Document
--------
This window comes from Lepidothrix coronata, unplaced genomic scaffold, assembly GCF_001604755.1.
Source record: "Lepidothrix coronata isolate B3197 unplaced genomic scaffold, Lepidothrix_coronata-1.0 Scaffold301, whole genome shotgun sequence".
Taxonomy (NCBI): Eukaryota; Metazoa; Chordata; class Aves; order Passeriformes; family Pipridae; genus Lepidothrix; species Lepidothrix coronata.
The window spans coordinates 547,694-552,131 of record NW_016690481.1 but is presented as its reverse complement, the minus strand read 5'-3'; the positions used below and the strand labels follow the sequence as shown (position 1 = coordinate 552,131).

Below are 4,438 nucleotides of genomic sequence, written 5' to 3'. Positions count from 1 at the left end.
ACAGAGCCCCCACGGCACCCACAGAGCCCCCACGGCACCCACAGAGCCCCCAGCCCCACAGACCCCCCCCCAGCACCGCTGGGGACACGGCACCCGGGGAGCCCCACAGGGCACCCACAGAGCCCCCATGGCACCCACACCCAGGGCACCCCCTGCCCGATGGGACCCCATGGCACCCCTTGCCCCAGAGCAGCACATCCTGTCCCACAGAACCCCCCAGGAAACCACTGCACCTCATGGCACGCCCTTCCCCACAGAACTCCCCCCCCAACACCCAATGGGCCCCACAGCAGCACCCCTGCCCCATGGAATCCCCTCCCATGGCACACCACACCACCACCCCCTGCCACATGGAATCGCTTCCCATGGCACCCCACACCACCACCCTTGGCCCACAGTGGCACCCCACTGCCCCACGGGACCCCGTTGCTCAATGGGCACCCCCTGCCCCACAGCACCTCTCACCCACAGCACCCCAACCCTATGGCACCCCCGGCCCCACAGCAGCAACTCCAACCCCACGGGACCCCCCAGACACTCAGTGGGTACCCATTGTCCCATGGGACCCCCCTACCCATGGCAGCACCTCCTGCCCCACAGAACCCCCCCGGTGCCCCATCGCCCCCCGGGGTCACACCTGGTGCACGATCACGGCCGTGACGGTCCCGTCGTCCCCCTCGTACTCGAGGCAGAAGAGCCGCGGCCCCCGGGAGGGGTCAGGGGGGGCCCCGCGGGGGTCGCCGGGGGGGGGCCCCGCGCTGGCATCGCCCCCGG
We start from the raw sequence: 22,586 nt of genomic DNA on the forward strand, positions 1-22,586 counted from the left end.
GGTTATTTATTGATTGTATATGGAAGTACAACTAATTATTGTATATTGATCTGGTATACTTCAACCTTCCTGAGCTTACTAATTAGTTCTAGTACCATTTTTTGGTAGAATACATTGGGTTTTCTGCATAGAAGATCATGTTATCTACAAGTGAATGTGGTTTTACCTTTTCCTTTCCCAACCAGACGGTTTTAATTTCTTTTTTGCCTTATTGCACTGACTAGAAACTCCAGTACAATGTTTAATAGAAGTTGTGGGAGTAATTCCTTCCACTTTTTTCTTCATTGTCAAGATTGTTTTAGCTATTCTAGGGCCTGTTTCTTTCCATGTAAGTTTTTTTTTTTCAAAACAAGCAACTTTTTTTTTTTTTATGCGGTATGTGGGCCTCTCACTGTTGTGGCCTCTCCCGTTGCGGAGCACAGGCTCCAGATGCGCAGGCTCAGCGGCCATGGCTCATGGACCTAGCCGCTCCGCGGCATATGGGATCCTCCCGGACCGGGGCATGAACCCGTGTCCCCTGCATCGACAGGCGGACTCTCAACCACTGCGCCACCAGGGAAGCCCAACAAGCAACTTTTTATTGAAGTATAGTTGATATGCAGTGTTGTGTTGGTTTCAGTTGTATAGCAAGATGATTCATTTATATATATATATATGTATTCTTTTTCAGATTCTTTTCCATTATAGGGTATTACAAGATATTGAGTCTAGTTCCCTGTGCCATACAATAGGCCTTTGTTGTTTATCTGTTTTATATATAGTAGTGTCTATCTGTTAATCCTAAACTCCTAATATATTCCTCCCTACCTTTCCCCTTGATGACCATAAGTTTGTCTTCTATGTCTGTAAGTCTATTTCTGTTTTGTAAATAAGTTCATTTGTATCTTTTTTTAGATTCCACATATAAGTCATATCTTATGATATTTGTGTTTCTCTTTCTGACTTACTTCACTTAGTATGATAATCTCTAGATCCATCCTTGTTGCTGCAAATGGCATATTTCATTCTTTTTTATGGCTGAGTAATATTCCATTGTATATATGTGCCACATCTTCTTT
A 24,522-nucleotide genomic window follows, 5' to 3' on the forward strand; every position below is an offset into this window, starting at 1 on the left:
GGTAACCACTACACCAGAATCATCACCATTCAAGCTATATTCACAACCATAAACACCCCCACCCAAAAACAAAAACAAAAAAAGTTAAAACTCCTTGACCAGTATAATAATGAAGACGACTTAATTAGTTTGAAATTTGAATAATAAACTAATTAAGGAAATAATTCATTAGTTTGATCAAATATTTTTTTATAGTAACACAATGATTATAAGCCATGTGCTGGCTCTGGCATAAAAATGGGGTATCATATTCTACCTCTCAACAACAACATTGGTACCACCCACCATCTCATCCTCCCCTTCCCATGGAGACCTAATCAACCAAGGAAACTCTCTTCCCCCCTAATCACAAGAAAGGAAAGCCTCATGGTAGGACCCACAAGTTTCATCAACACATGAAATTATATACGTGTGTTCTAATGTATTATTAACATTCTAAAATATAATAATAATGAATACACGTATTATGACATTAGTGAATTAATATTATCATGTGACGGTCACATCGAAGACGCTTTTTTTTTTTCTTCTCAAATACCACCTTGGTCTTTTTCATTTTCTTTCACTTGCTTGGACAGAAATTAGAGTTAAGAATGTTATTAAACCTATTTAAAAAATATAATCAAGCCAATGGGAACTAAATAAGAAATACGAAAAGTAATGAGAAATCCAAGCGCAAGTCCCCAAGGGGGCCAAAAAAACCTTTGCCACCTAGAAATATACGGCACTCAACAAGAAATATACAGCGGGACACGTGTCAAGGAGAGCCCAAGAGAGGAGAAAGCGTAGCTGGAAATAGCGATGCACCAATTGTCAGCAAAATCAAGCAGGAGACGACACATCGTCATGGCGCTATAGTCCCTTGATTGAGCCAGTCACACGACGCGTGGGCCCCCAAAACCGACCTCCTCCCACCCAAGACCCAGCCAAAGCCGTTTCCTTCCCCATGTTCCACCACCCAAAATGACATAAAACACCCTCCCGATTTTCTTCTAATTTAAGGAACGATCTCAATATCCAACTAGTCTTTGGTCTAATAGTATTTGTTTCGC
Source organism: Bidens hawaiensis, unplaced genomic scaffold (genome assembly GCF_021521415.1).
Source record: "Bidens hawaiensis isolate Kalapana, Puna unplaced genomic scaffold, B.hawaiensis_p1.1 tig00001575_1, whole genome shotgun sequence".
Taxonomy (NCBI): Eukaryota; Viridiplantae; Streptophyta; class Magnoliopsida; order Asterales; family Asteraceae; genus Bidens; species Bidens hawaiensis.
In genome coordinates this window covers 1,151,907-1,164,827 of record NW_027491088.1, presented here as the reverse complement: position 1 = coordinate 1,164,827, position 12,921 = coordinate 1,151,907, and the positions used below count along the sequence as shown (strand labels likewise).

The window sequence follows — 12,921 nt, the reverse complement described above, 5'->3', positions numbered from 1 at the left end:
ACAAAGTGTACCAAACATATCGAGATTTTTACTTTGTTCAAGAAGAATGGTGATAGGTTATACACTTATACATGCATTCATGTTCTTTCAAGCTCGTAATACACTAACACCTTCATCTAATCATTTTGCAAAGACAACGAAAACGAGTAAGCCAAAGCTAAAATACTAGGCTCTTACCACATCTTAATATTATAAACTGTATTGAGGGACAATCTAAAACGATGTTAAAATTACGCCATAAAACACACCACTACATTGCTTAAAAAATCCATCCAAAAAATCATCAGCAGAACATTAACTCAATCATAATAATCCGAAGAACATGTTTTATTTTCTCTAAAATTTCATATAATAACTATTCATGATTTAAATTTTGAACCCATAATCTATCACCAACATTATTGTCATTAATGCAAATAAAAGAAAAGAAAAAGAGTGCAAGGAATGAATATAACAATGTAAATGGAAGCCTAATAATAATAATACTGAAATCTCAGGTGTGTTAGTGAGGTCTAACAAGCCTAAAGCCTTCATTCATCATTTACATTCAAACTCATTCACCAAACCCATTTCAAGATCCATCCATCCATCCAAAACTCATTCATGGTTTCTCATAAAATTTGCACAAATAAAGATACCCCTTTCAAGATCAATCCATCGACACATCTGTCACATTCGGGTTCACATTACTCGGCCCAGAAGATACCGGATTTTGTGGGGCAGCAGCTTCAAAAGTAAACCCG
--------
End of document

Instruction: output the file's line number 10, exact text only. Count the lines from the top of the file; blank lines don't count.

GGTAACCACTACACCAGAATCATCACCATTCAAGCTATATTCACAACCATAAACACCCCCACCCAAAAACAAAAACAAAAAAAGTTAAAACTCCTTGACCAGTATAATAATGAAGACGACTTAATTAGTTTGAAATTTGAATAATAAACTAATTAAGGAAATAATTCATTAGTTTGATCAAATATTTTTTTATAGTAACACAATGATTATAAGCCATGTGCTGGCTCTGGCATAAAAATGGGGTATCATATTCTACCTCTCAACAACAACATTGGTACCACCCACCATCTCATCCTCCCCTTCCCATGGAGACCTAATCAACCAAGGAAACTCTCTTCCCCCCTAATCACAAGAAAGGAAAGCCTCATGGTAGGACCCACAAGTTTCATCAACACATGAAATTATATACGTGTGTTCTAATGTATTATTAACATTCTAAAATATAATAATAATGAATACACGTATTATGACATTAGTGAATTAATATTATCATGTGACGGTCACATCGAAGACGCTTTTTTTTTTTCTTCTCAAATACCACCTTGGTCTTTTTCATTTTCTTTCACTTGCTTGGACAGAAATTAGAGTTAAGAATGTTATTAAACCTATTTAAAAAATATAATCAAGCCAATGGGAACTAAATAAGAAATACGAAAAGTAATGAGAAATCCAAGCGCAAGTCCCCAAGGGGGCCAAAAAAACCTTTGCCACCTAGAAATATACGGCACTCAACAAGAAATATACAGCGGGACACGTGTCAAGGAGAGCCCAAGAGAGGAGAAAGCGTAGCTGGAAATAGCGATGCACCAATTGTCAGCAAAATCAAGCAGGAGACGACACATCGTCATGGCGCTATAGTCCCTTGATTGAGCCAGTCACACGACGCGTGGGCCCCCAAAACCGACCTCCTCCCACCCAAGACCCAGCCAAAGCCGTTTCCTTCCCCATGTTCCACCACCCAAAATGACATAAAACACCCTCCCGATTTTCTTCTAATTTAAGGAACGATCTCAATATCCAACTAGTCTTTGGTCTAATAGTATTTGTTTCGC